In order to select the proper product the installer must know the following:

nominal outside diameter of the cable

degree of offset from one pole to the next

maximum cable tension under fully loaded conditions

When ordering dead-ends, it is important to ensure that all other necessary pole hardware is ordered. (see Figure 13) These items include:

o

thimble clevis

o

eye nuts

o

extension links (to maintain cable minimum bend radius)

Determine the proper attachment location of the cable on the poles. Mark the location of the attachment point on the cable with a wrap of tape.

Drill the appropriate holes in wooden poles or apply band attachments to concrete or metal poles and mount supporting hardware accordingly.

Refer to the manufacturer’s recommended procedures for installation.

Use vibration dampers to minimize wind effects.

• Use vibration dampers to mi nimize wind effects. Figure 13. False dead-end Website: www.Synergy-Cables.com

Figure 13. False dead-end

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Mechanical Parameters of Synergy Cables ADSS Cables

Number

Cable

Cable

SPAN

Installation

 

Wind Conditions (3)

 

of

Weight

Diameter

Tension

   

Medium

 

(m)

 

Light

   

Heavy

Elements

(kg/km)

(mm)

(N)

(2)

Sag

Span

Sag

Span

Sag

Span

         

Tension

(N)

ADS Series

(m)

Tension (N)

(m)

Tension (N)

(m)

 

105

11.5

30

400

0.16

1230

0.48

1600

0.66

2370

   

40

525

0.22

1540

0.69

1970

0.95

2940

   

60

800

0.37

2100

1.16

2650

1.6

3900

2-30

   

70

860

0.46

2300

1.42

2930

2.27

4320

ADSB, 5

   

80

985

0.54

2560

1.68

3240

2.33

4755

Elements

   

100

1255

0.71

3040

2.25

3820

   
   

120

1520

0.89

3500

2.80

4380

   
   

135

1785

1.01

3870

3.23

4810

   
   

150

1920

1.16

4170

3.70

5180

   
 

120

12.7

30

425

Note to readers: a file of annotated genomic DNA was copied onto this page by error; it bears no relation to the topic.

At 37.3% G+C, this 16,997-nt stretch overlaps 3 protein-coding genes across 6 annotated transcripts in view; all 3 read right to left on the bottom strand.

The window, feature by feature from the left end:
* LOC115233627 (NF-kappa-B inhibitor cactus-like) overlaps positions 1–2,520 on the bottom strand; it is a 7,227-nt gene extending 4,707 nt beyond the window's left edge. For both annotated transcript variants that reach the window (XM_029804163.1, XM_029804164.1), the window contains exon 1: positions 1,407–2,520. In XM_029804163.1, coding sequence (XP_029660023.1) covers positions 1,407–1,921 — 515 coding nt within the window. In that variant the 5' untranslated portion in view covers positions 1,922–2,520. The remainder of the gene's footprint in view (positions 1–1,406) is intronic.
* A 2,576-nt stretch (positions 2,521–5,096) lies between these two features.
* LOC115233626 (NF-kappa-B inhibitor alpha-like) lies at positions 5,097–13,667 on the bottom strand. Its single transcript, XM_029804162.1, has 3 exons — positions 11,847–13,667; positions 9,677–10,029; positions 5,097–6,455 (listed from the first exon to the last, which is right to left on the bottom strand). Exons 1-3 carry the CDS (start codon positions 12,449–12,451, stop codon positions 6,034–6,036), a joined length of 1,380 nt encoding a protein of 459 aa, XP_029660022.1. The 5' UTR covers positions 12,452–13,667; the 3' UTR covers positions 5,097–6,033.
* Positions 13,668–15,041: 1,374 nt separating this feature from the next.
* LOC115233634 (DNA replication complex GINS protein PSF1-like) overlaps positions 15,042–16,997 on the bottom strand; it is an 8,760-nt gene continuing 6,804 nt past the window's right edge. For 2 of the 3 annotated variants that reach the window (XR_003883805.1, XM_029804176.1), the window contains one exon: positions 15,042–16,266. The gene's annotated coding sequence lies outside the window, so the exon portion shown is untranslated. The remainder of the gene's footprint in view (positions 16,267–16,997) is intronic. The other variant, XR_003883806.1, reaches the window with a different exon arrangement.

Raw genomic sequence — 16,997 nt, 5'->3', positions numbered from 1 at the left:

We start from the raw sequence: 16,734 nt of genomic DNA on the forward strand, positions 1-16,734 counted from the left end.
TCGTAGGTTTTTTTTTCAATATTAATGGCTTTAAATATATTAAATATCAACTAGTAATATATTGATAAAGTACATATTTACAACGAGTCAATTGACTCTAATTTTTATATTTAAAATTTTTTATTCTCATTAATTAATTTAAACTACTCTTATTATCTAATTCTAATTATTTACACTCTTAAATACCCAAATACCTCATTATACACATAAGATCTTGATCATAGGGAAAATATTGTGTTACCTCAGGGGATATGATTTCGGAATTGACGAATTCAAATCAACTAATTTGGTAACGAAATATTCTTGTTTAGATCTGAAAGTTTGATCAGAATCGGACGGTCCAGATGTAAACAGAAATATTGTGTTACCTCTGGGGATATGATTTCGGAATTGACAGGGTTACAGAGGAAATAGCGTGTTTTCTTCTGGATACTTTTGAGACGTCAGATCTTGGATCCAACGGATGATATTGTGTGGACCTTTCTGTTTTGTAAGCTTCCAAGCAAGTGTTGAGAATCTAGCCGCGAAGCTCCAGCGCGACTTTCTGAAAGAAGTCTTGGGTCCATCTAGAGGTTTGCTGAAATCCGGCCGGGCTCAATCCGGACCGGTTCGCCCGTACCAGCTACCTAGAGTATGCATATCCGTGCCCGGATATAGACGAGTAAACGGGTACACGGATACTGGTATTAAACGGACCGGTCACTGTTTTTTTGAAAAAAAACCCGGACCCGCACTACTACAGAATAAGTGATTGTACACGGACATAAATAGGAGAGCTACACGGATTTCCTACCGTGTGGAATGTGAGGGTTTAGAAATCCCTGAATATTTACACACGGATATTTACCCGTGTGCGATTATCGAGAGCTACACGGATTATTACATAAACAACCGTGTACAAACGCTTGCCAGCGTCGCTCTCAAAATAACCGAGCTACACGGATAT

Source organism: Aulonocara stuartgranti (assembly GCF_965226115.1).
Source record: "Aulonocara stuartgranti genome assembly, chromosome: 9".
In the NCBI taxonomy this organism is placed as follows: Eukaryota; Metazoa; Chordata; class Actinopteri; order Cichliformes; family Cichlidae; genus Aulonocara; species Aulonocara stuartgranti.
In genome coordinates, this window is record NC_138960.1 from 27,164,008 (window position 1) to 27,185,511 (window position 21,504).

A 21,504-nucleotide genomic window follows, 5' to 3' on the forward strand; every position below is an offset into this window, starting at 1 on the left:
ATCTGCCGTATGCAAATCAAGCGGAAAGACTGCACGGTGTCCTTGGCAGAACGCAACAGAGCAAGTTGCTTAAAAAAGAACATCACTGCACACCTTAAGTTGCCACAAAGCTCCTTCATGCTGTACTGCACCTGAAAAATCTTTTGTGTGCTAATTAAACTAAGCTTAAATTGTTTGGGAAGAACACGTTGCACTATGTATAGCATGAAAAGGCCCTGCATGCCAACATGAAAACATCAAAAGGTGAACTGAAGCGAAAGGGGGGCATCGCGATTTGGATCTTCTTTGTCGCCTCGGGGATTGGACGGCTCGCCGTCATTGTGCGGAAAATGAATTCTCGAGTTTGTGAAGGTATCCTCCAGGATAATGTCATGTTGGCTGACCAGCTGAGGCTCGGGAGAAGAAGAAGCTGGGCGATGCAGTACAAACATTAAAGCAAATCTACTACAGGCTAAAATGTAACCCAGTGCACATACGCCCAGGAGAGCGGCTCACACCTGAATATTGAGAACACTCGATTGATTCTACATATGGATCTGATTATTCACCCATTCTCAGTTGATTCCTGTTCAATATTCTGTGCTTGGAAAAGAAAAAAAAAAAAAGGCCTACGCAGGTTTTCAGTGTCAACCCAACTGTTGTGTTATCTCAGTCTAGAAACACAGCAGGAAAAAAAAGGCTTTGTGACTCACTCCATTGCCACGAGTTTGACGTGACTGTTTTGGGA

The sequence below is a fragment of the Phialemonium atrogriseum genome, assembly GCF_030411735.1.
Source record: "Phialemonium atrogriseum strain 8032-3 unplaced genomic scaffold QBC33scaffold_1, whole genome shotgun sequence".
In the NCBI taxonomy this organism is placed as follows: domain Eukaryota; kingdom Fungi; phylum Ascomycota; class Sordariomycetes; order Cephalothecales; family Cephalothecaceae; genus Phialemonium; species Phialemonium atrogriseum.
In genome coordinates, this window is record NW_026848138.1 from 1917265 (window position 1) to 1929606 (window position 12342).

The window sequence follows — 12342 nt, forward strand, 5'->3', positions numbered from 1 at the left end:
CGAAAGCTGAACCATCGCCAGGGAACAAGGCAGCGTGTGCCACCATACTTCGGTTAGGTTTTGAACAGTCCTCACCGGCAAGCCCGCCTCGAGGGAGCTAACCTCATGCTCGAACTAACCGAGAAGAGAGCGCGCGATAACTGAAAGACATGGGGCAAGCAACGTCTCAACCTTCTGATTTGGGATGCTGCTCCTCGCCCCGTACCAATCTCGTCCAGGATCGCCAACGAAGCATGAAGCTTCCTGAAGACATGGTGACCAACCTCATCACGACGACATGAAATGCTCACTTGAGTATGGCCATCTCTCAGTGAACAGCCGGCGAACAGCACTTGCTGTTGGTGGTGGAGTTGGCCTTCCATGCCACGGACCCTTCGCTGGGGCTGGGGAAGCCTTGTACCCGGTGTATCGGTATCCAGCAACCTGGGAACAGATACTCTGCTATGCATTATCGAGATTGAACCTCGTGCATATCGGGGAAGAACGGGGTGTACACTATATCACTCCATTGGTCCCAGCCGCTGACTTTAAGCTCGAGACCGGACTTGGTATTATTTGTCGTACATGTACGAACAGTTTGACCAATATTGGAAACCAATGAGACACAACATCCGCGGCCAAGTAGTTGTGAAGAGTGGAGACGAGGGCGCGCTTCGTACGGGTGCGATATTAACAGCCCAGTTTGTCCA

0.16

1310

0.49

1650

0.67

2430

   

40

570

0.23

1630

0.71

2030

0.96

3000

   

50

715

0.30

1940

0.94

2400

1.28

3530

32-60

ADSC, 5

   

60

845

0.38

2220

1.17

2750

1.62

4020

   

70

990

0.45

2520

1.43

3080

1.97

4500

                   

Elements

   

80

1120

0.54

2780

1.69

3390

2.35

4990

   

100

1500

0.70

3340

2.22

4050

   
     

120

1780

0.88

3840

2.79

4628

   
   

135

1936

1.02

4150

3.26

5020

   
   

150

2200

1.16

4530

       
 

125

12.7

30

443

0.16

1320

0.50

1640

0.67

2.44

   

40

580

0.24

1640

0.71

2040

0.97

3000

   

50

795

0.30

2000

0.92

2470

1.26

3590

62-72

   

60

950

0.38

2300

1.16

2800

1.60

4080

                   

ADSC, 6

Elements

   

70

1085

0.46

2570

1.42

3130

1.96

4540

   

80

1240

0.54

2850

1.68

3450

2.32

5000

   

100

1530

0.72

3350

2.22

4070

   
     

120

180

0.90

3830

2.80

4650

   
   

135

2080

1.04

4220

3.23

5100

   
   

150

2340

1.18

4600

       
 

180

14.2

30

580

0.17

1500

0.5

1800

0.67

2590

   

40

820

0.24

1890

0.7

2260

0.96

3220

   

50

1000

0.32

2220

0.94

2630

1.28

3770

74-96

   

60

1220

0.4

2600

1.17

3060

1.61

4330

ADSC, 8

   

70

1400

0.49

2890

1.42

3415

1.97

4820

Elements

   

80

1640

0.57

3240

1.67

3800

   
   

100

1960

0.76

3790

2.23

4450

   
   

120

2360

0.94

4390

       
   

135

2640

1.09

4800

       
 

220

16

30

834

0.19

1730

0.49

2015

0.66

2810

   

40

1100

0.27

2150

0.70

2500

0.94

3500

98-126

   

50

1290

0.35

2500

0.93

2920

1.27

4070

                   

ADSC ,10

Elements

   

60

1590

0.44

2910

1.17

3360

1.61

4660

   

70

1860

0.53

3290

1.40

3800

1.94

5220

   

80

2150

0.62

3680

1.66

4215

   
     

100

2690

0.81

4400

2.17

5030

   
   

120

3250

1.00

5114

       
 

280

17.2

30

1030

0.21

1910

0.49

2200

0.66

3030

   

40

1340

0.29

2380

0.71

2710

0.95

3720

122-144

   

50

1720

0.37

2900

0.91

3280

1.25

4400

ADSC, 12

   

60

2030

0.47

3300

1.15

3740

1.58

5030

Elements

   

70

2440

0.56

3800

1.38

4270

   
   

80

2750

0.65

4215

1.62

4725

   
   

100

3470

0.85

5070

       

1.

Values shown are for “KP” jacket design. Other cables available upon request,

2.

1% Sag at installation

 

3.

NESC

Light

Medium

Heavy

Ice (mm)

0

6.5

12.5

Wind (km/hr)

94.4

62.8

62.8

Extra (N/m)

0.7

2.5

4.4

Website: www.Synergy-Cables.com

(N/m) 0.7 2.5 4.4 Website: www.Synergy-Cables.com E-Mail: export@synergy-cables.com Page 11 Synergy Cables Ltd.

E-Mail: export@synergy-cables.com

Page 11

Synergy Cables Ltd.

(N/m) 0.7 2.5 4.4 Website: www.Synergy-Cables.com E-Mail: export@synergy-cables.com Page 11 Synergy Cables Ltd.